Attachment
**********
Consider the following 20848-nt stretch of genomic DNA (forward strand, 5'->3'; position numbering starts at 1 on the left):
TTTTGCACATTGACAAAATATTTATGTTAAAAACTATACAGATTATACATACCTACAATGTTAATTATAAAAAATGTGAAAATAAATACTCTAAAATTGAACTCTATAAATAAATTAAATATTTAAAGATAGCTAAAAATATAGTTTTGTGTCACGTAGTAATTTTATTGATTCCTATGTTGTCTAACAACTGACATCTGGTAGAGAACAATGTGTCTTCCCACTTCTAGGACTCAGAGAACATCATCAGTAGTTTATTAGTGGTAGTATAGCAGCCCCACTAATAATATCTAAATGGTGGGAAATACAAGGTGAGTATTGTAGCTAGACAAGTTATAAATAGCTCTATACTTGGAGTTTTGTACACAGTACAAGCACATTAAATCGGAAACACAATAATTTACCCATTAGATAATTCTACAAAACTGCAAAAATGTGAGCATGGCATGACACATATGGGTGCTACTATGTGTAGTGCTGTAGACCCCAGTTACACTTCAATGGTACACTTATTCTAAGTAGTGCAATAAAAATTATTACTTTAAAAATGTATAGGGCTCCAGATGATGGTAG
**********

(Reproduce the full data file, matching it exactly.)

Consider the following 20848-nt stretch of genomic DNA (forward strand, 5'->3'; position numbering starts at 1 on the left):
TTTTGCACATTGACAAAATATTTATGTTAAAAACTATACAGATTATACATACCTACAATGTTAATTATAAAAAATGTGAAAATAAATACTCTAAAATTGAACTCTATAAATAAATTAAATATTTAAAGATAGCTAAAAATATAGTTTTGTGTCACGTAGTAATTTTATTGATTCCTATGTTGTCTAACAACTGACATCTGGTAGAGAACAATGTGTCTTCCCACTTCTAGGACTCAGAGAACATCATCAGTAGTTTATTAGTGGTAGTATAGCAGCCCCACTAATAATATCTAAATGGTGGGAAATACAAGGTGAGTATTGTAGCTAGACAAGTTATAAATAGCTCTATACTTGGAGTTTTGTACACAGTACAAGCACATTAAATCGGAAACACAATAATTTACCCATTAGATAATTCTACAAAACTGCAAAAATGTGAGCATGGCATGACACATATGGGTGCTACTATGTGTAGTGCTGTAGACCCCAGTTACACTTCAATGGTACACTTATTCTAAGTAGTGCAATAAAAATTATTACTTTAAAAATGTATAGGGCTCCAGATGATGGTAG